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October 2004 - CHANGE

Change is a multifarious thing. It can herald new growth and experiences; it can bring threats and uncertainties; it can herald success and it can bring disappointment. No matter what the change may be, the one constant is that change is more than likely to bring with it a great many ramifications, personally and professionally.

We live in a World that is constantly changing, and changing at an ever-increasing rate it seems. Constant change becomes wearisome and makes us more inclined to stick with the status quo whenever possible. In our workaday lives we seem to be busier and busier yet still have work piling up around our ears and personal goals remaining unattained. By the time 5 o'clock comes along the last thing we want to do is get out of our comfort zone. If it is possible to stay in our comfort zone, why on earth would we want to step out of it?

We are coming up to an important time in the Society's calendar - election of Board representatives for the next two years. The Regional Board Reps are a very important part of our Society. Their role has moved from being little more than titular to the playing of a key part in the leadership of the Society. Electing good representatives for you is crucial in securing the Society's future. Furthermore, it is central to the future of our profession.

How do you find good representatives? All members of a region should be involved in the selection since the person elected has to represent the views of the members of the region. Each member of a region must ask themselves a number of questions:

  • How well have your views been represented during the last term?
  • How well have branch activities been organised and attended?
  • How well has information from the Executive and the Society been relayed back to you?

Sound like a job appraisal? That is exactly what is needed. You may be very satisfied by your present representatives in which case there are some additional thoughts needed. If you are dissatisfied, then this is the time to redeem the situation.

Finding someone to fill the role is not easy but each member must try to identify someone in whom they have confidence to represent their views. That person may need some coaxing and convincing but coax and convince you must. Of course, if you are doing the coaxing, you should have sound reasons why you are not putting yourself up for election!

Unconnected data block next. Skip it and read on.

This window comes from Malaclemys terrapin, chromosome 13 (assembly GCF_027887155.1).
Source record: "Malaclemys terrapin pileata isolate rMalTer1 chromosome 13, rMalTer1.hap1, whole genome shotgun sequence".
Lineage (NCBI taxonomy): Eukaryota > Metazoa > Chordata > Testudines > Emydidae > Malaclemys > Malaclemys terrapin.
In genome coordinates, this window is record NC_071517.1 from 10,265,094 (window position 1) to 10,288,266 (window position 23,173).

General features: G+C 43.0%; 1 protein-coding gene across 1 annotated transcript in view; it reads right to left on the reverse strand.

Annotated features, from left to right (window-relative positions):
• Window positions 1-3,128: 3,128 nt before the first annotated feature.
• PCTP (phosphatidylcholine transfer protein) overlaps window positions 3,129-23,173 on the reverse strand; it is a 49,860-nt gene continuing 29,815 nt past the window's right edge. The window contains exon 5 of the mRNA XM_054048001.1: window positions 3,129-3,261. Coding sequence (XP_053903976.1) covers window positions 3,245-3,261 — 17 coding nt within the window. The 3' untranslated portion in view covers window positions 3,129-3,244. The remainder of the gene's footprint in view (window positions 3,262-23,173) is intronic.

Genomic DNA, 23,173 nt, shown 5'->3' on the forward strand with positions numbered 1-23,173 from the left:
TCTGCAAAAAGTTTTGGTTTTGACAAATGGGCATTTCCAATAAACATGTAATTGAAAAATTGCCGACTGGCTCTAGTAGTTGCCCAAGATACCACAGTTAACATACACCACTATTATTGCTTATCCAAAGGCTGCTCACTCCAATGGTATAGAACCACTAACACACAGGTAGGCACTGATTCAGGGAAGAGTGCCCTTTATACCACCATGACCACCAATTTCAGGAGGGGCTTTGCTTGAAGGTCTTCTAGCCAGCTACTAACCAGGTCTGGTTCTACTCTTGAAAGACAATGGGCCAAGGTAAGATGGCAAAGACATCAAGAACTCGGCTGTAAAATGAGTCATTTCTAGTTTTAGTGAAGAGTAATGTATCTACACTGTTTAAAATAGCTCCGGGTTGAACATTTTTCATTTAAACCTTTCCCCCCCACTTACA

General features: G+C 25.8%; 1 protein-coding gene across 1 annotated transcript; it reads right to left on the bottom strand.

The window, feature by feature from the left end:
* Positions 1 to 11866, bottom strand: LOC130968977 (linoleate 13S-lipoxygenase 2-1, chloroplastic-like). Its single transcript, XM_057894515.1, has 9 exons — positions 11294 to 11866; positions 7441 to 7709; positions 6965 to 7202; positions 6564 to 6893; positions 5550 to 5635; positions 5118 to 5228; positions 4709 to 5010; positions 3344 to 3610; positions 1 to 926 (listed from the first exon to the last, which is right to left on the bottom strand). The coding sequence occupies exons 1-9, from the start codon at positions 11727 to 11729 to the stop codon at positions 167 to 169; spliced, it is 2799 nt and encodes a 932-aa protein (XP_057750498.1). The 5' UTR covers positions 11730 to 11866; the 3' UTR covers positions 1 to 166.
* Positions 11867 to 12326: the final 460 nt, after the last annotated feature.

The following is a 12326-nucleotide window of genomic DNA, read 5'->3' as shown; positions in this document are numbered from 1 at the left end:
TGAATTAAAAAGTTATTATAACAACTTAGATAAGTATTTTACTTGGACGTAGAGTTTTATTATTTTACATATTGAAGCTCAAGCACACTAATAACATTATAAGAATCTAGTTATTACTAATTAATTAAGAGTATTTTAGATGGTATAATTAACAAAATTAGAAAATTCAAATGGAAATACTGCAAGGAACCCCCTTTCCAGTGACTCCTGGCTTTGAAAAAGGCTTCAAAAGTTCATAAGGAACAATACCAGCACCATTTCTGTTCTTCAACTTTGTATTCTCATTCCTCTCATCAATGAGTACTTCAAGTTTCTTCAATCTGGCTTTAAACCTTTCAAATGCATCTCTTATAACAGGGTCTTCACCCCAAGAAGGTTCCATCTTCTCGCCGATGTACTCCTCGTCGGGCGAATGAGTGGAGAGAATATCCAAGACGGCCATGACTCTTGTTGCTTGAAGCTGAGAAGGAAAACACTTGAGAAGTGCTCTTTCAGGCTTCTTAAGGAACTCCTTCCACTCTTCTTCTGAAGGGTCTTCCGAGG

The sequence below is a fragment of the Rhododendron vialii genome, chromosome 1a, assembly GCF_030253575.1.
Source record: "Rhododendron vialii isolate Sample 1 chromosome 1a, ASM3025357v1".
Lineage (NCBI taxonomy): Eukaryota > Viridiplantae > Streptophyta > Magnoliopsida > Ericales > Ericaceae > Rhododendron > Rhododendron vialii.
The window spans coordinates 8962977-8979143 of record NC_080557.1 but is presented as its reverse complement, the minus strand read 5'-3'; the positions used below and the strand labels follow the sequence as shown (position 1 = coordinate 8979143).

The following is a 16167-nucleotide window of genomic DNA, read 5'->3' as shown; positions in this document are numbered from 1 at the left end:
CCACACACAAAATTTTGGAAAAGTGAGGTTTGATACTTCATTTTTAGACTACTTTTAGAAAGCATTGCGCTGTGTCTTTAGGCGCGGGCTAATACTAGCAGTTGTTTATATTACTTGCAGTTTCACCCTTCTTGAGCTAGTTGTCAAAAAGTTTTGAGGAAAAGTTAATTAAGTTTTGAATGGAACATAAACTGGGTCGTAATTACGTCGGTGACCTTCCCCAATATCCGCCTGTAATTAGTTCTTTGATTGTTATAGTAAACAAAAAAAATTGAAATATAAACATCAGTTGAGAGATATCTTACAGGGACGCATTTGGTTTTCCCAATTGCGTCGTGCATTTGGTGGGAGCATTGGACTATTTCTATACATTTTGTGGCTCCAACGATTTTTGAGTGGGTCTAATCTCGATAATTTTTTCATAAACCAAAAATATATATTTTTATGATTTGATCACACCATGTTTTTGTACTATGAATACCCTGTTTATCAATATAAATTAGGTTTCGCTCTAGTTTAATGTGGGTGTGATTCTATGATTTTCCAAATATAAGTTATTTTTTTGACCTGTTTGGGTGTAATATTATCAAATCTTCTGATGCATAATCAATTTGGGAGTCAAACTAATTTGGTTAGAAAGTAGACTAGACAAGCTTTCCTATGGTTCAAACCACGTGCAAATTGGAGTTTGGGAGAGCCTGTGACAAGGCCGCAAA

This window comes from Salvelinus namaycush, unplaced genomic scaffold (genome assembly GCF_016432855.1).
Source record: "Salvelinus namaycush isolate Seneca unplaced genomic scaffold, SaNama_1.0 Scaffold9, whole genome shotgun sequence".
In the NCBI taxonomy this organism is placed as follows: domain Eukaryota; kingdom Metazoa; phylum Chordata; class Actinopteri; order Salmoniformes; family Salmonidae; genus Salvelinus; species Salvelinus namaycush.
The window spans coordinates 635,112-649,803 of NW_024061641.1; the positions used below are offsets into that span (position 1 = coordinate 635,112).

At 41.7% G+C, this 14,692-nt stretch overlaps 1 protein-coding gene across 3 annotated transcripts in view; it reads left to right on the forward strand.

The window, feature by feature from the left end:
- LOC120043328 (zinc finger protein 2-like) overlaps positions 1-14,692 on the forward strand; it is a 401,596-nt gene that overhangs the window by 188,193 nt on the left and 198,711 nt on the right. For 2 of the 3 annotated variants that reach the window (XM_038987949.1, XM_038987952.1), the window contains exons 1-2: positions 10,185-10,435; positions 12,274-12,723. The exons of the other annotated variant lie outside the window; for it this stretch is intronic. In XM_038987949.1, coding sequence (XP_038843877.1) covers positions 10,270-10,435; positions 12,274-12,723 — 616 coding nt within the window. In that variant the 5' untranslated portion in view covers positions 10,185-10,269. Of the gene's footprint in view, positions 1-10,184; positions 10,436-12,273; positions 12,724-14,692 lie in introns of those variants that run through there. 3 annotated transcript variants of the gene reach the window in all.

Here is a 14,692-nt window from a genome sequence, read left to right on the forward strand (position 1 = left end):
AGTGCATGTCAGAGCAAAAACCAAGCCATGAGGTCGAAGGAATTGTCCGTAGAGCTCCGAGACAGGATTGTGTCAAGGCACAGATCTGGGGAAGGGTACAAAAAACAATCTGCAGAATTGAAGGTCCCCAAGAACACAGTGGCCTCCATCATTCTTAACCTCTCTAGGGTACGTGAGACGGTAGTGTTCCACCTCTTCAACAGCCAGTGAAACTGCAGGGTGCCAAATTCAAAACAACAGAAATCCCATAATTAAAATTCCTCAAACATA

Why might people be reluctant to accept a nomination for Board representative? There is a fear of the unknown, perhaps in terms of time commitment or confidence in being able to do the job. The time commitment is something of an unknown going into the future but is not great and can be minimised by some effective time-management. Fear of not being able to do the job is a cop out. Sure you will not know what to do when first elected, but one thing you can be certain of is that you will have the support of the Executive, your fellow Board Reps and most importantly your fellow branch members. Without the latter, nobody, no matter how talented and experienced, could do the job effectively. Always remember you can only learn things you don't already know.

Why should we change our Board Reps? Despite the ramifications alluded to above, change at the end of the day is generally positive. It is important to get new ideas brought to the decision-making table. Not only can a new perspective be obtained, but existing paradigms can be challenged. The result is either a stronger paradigm or a better one. Change, however, can be destructive when it is wholesale. It is probably not good to change both reps every election as there can be a loss of continuity, a loss of experience and possibly even a loss of identity. Perhaps an election every year with two year terms being staggered so that one of the two positions comes up every year would provide an opportunity for change, yet provide continuity and experience.

The rewards for being part of the Board are considerable. Not only will you learn new skills, but you will develop some friendships you would not otherwise make. You will have the opportunity to help chart the future of your Society and your Profession. You have the opportunity to return to the Society some of what you have received from those who have gone before you. As members of a Society, we have an obligation to our peers to make whatever contribution we can, big or small. The more varied the contributions, the healthier the Society. Without those contributions, you risk the Society withering and dieing.

Please consider carefully as the election approaches. As a minimum, please consider who would best represent you for the next two years and nominate them. Please also allow your name to go forward, should you be tapped on the shoulder.

Thank you to all those Reps who have decided it is time to step down. Without your contributions the Society would be a very much poorer thing indeed. We all owe you a big vote of thanks. One last duty remains for you - ensure the baton is carried forward effectively by becoming actively involved in securing a nomination and providing support for a new Rep for your region.

To the rest of you, give it a go! Come on in, the water's great!

Till next time,


October, 2004




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